Oh, You Shouldn't Have...But I'm Glad You Did

Jun 22, 2018 • Alex Matisse

Oh, You Shouldn't Have...But I'm Glad You Did

Oh, You Shouldn't Have...But I'm Glad You Did

There’s a pesky, deep human urge to celebrate and honor each other through gift giving.  

I'm a strong proponent of gift-giving year-round - surprising the people close to me with small tokens of my admiration is one of my favorite ways to express love.  So why does holiday shopping stress me out so much?  More importantly, why does it stress everyone out so much?  Is this just the most natural response to the surreal and often nightmarish charade of hyperconsumerism that the holidays have become?  And if so, why do we continue?  There are countless explanations, but I’m pretty sure that underneath all those icicle lights and tinsel (both of which I actually love, thank you very much), there’s a pesky, deep human urge to celebrate and honor each other through gift giving.  

Researchers in all fields have been studying gift-giving for decades to learn more about the ancient practice’s history as well as its vast social, economic, and cultural implications.  Recent psychology studies have found that the act of gift giving may actually benefit the gift giver more than its recipient, and I’m fully embracing this idea with my approach to holiday shopping this year.

I feel most excited to give someone a gift when it was made by me, someone I’ve met, or a person with a story I admire.  Handmade objects are imbued with the stories and intentions of their makers; I think we sense these stories when we use these objects.  There just is something intrinsically special about them, and intrinsically special things make good gifts.

We’ve dreamed up four holiday gift box concepts that combine some of our favorite East Fork forms with lots of other objects by designers, craftspeople or artists we love from all over.  Inspired by the many kinds of people we think would love using East Fork pots, these boxes were curated with the same thought and intention we use to shop for our own loved ones (who, if they’re lucky, might be getting one of these…):


A carefully curated box inspired by pretty little natural wonders, keeping in mind your budding florist of a best friend, your sibling who’d rather sit inside and watch the snow melt than schlep a sled to the hill down the street, your Ikebana-crazed aunt, your cousin who miraculously made it home for the holidays in between WWOOF trips, your sweetheart whose soul is slowly being crushed by the walls of their cubicle, or your dearest late-twenties plant hoarder (we all know one).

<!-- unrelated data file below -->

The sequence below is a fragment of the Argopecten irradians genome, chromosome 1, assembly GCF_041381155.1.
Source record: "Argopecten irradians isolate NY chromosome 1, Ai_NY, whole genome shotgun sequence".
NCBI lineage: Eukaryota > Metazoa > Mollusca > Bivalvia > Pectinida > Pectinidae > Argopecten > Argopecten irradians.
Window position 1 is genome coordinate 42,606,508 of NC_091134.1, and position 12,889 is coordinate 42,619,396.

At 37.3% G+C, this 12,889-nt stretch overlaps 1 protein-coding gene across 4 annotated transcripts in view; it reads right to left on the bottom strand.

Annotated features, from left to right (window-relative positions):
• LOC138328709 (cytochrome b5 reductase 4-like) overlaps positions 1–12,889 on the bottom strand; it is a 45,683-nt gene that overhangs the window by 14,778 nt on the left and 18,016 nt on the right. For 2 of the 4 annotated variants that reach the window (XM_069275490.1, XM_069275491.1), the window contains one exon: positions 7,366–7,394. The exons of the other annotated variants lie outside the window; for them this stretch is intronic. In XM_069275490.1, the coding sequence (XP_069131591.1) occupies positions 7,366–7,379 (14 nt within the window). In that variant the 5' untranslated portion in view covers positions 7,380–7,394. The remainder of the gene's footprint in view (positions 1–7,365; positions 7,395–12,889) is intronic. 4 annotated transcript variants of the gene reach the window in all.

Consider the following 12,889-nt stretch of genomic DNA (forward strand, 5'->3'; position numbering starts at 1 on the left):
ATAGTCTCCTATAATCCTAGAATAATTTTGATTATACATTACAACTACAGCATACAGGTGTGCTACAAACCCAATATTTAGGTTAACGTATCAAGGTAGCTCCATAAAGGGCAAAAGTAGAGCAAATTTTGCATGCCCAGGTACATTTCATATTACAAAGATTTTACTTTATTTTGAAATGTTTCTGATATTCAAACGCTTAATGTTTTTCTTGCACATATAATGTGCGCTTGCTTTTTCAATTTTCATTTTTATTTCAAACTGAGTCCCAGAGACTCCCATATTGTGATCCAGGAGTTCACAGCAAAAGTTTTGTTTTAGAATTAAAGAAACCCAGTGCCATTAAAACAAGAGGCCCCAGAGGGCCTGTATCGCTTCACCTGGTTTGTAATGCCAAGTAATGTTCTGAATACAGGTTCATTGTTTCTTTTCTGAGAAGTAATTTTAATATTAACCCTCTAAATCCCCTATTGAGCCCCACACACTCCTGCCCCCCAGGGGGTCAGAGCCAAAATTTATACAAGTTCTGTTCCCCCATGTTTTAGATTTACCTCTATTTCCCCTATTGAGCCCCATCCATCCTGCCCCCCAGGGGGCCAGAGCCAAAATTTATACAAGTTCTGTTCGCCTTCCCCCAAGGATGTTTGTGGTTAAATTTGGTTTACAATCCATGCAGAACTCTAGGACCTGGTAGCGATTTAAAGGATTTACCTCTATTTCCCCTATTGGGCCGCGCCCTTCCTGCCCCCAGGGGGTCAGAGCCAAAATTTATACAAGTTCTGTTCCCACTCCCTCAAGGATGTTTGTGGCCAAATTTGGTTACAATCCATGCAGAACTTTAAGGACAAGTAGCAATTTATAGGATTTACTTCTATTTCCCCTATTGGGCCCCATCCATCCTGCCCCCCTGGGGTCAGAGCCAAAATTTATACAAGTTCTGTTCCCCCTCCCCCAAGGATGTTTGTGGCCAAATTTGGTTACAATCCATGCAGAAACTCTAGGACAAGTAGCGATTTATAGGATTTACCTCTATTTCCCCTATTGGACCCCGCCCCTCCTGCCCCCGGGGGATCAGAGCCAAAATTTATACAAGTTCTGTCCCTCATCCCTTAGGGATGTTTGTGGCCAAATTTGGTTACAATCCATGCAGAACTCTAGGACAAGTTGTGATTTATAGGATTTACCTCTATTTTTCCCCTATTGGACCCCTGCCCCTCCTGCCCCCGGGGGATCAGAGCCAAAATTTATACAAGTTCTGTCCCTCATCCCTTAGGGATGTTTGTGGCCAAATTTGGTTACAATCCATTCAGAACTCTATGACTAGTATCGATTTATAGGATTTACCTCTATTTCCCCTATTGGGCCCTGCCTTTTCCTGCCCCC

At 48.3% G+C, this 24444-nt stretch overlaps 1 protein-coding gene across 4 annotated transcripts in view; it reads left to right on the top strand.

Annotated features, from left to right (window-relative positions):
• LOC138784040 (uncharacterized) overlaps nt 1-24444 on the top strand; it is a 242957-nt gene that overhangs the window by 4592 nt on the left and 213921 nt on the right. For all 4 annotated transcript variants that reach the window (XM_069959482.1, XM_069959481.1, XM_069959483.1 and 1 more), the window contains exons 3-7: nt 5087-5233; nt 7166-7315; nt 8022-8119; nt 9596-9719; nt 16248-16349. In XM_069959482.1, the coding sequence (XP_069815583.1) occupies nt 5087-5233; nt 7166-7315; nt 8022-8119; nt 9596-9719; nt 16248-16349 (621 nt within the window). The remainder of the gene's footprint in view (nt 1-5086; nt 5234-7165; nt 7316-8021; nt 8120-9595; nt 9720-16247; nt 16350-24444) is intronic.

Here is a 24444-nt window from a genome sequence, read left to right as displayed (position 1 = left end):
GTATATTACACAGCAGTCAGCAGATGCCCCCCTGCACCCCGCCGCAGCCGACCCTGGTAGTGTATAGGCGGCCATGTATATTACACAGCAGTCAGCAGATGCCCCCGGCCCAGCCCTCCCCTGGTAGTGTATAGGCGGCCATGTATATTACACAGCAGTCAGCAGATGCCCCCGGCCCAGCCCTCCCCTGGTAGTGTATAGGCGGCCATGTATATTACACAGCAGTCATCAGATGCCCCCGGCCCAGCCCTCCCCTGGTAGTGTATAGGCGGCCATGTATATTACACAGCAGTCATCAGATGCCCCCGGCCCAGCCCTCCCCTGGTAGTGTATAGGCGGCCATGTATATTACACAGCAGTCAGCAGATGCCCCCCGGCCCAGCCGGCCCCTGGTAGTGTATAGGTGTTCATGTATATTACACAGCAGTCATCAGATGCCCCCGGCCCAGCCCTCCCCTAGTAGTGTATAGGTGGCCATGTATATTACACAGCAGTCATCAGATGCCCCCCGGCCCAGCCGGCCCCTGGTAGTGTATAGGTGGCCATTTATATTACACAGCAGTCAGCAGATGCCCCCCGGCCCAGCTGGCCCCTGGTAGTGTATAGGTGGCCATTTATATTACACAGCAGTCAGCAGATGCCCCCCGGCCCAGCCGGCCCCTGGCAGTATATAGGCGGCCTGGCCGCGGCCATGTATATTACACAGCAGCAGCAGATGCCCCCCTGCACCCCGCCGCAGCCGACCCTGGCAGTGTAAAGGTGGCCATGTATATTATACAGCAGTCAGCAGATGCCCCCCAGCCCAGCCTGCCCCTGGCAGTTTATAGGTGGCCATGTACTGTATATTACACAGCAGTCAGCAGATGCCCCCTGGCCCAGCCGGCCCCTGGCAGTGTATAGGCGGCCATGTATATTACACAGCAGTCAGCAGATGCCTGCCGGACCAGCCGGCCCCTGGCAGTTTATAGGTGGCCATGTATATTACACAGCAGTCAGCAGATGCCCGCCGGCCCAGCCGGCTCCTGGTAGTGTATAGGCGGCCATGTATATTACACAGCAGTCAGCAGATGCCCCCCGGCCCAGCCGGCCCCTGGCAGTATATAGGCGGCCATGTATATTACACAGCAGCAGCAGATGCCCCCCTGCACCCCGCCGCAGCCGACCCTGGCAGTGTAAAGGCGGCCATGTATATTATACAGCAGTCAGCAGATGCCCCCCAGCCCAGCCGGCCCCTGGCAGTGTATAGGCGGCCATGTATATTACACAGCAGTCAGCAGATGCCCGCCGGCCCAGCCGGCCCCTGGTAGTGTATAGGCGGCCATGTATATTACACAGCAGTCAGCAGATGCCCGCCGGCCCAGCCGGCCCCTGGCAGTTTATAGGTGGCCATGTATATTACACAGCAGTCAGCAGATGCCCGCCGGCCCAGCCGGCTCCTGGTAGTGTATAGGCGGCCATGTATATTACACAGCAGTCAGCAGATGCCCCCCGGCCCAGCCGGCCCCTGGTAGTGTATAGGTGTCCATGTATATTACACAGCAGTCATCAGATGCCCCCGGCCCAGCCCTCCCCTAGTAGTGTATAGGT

Each box contains:

  • One silk scarf from In and Of, hand-painted with a secret morse code message from Henri Matisse that reads: “There are always flowers for those who want to see them."

  • A sprig of sea lavender encapsulated and preserved in resin by hand in a Sola cube by Usagi no Nedoko

  • A package of wildflower seeds native to the Southeast

  • A Small Egg Vase from East Fork in Thistle


There are many types of people; one of those types is breakfast people, another type is shoving-a-banana-in-my-bag-as-I-stumble-out-the-door people.  This box is for the former.  Soft-boiled (or “dippy”) eggs have yet to catch on in the states like avocado toast has, but we love them so much, we designed special cups to cradle them perfectly.  The perfect gift for epicurean newlyweds living for the weekend, your Anglophile niece who can’t seem to go a day without wistfully referencing her semester abroad in London,  or your pals with backyard chickens growing tired of sunny-side ups every morning.

Each box contains:

  • Two limited edition East Fork Egg Cups in Mars.

  • Two amber glass spoons from London-based designer Max Frommeld made from borosilicate glass (the same stuff as Pyrex and sturdier than regular glass)

  • An extra small East Fork Potter’s Bowl in Mars.

  • A tin of flake sea salt from Spicewalla Brand, Chai Pani Restaurant Group’s new small-batch spice company based in Asheville.


The coziest box we could make without sending you a crackling Yule log.  An obvious gift for tea drinkers of all sorts, but also a fun, vibes-heavy way to get a good looking handmade mug in the hands of someone who needs one (so like...most people).  For your Uncle who’d rather read a book in his study while everyone opens presents, your cousin whose apartment could use a dash of warmth, your existentially troubled nephew who’s one semester too deep into his comparative lit degree, or your jaded in-laws counting down the days until they can move to Asheville.

Each box contains:

  • An East Fork signature mug in In the Pines

  • A box of Piñon Pine incense bricks from E.d’E.

  • A 4 oz. tin of Hu Kwa Lapsang souchong, a smoky yet mellow black tea

  • A tea brewing basket

  • An extra small East Fork Potter’s Bowl in In the Pines


Names for this box during our earlier brainstorming phases ranged from “Tot With Taste” to “Bougie Baby Starter Kit” - we think the slightly less self-deprecating “Petite Gourmand” better captures who we have in mind for this gift.  This box is perfect for your household’s aspiring sous-chef, your friends’ toddler who always insists they’d rather eat with the grown ups, your nephew who’s maxed out the imagination-capacity of his miniature kitchen playset, or your pancake-monster niece with craft-inclined (or plastic-phobic) parents.  Start them young!

Each box contains:

  • An East Fork Toddler Cup in the glaze color of your choice

  • The shallow Breakfast Bowl, East Fork’s gateway dish

  • A brass spork from Lue Brass

  • Pancakes!: An Interactive Recipe Book by Lotta Nieminen

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To prepare for our seconds sale coming up this Saturday at our new production space on Short McDowell, I chatted with Amanda, East Fork potter and Production Manager, about quality control.